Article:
For decades Copts have suffered attacks by Islamists who view them as “kafir”—Arabic for nonbelievers. But there is now a sense among Middle East experts that they have become more vulnerable since the revolution.

This year, mobs have looted and attacked Coptic churches, homes and shops throughout Egypt. Churches have been burned down, and one Copt had his ear cut off by a Muslim cleric invoking Islamic law.

Strong gains by Islamist parties in the recent elections have further raised fears among the Christian minority that they won’t have a place in the new Egypt.

An acquaintance of mine is married to an Egyptian Christian woman. Her parents recently came for what he said is a month-long visit — I see them around town with their daughter now and then. I am starting to wonder if they actually plan to go home or to seek asylum. Maybe they are weighing their options.

Last Yuletide News Bits

Re-purposed Santa figure, Pueblo, Colorado

• This is your brain. This is your brain on Christmas.

• “How the Lawyers Stole Winter”  — are we raising kids who can’t cope? No, it’s not Yule-related, directly. Indirectly, yes, I would argue. You have to embrace all of the wheel.

• No matter how “imagistic” it may be, Iraqi Christians are afraid to celebrate Midnight Mass. The current bunch of Islamists may succeed after 1,400 years of effort in chasing the last Arab Christians out of the Middle East. Expect them all in North America soon. (I have already met Egyptian Christians in a tiny town near me.)

• I was watching a re-run show hosted by travel writer Burt Wolf in which he reported that Christmas trees were promoted by 16th-century German Protestants who considered images of the Virgin Mary, Jesus, and the saints to be idolatrous and who wanted to replace them with something else. That is counter-intuitive enough that it might be right, and it matches what was going on elsewhere, such as England in the time of the boy king Edward VI. In that case, the Christmas tree does not qualify as a “Pagan survival,” at least not directly.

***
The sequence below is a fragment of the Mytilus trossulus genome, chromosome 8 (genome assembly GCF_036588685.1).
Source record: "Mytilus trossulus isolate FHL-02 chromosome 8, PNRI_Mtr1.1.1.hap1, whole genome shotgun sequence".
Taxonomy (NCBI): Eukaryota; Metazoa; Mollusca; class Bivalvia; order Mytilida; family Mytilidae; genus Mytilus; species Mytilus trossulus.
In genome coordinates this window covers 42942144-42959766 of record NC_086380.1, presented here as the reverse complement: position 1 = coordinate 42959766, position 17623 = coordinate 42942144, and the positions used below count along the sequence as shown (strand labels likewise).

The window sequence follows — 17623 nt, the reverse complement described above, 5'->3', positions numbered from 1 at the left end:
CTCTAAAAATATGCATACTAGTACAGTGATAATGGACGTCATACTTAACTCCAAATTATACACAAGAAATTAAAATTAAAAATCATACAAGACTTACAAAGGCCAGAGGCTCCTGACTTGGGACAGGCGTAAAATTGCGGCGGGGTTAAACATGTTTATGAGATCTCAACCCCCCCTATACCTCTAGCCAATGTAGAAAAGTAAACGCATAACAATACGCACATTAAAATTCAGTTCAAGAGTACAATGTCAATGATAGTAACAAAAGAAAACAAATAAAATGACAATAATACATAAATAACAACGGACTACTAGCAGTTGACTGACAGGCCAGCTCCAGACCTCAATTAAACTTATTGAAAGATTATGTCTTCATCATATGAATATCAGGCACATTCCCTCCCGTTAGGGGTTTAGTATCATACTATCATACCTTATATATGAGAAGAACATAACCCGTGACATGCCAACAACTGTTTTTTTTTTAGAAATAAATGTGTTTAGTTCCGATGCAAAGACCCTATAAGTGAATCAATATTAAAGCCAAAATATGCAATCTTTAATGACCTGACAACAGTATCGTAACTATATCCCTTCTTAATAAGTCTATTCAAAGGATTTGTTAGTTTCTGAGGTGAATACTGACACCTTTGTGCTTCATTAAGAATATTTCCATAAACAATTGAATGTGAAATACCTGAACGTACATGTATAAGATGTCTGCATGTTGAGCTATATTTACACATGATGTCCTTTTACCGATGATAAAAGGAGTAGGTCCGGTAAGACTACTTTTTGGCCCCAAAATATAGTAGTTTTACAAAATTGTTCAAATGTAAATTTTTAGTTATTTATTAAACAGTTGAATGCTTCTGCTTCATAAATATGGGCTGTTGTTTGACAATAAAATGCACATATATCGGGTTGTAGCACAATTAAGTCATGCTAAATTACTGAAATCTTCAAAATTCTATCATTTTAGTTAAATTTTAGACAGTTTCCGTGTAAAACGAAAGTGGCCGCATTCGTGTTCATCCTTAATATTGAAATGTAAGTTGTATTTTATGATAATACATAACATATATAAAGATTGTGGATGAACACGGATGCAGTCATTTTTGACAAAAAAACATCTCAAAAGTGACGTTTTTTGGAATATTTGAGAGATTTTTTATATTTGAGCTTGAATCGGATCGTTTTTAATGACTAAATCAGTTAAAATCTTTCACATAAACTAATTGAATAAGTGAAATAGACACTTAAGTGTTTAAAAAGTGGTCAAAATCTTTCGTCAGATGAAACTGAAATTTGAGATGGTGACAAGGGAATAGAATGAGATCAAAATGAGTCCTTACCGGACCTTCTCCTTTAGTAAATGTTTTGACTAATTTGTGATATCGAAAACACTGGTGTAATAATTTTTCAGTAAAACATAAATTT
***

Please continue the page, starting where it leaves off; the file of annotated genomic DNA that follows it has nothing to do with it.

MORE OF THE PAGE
• And don’t forget Krampus coming to town.

Those Wacky Muslims

We keel you! (Part 241).

French magazine fights back after firebombing. Cartooni-jihadis also swarmed its Facebook page, leading the group Reporters Without Borders to call on Facebook to “renounce censorship” and let the editors access their own page.

I give them credit for guts: They plan to republish the “guest-edited by Muhammend” edition.

• Arab spring? Let the killing begin! Coptic Christian high school student murdered  by his own teacher (with help). Does teacher-education in Egypt include a course on strangling and bludgeoning, or is that learned in continuing-education classes? This sheikh perhaps inspired him.

I expect that we are going to see a whole lot of Coptic Christians in North America very soon, the ones who survive.

• Toy guns made in China are part of an anti-Islamic plot.

Refresher: Aisha  was the prophet’s 9-year-old wife. And he consummated the marriage right away. But, hey, it’s a different culture, and who are we to judge?

An Islamist group whose name means “Western education is forbidden” kills 63 people in Nigeria.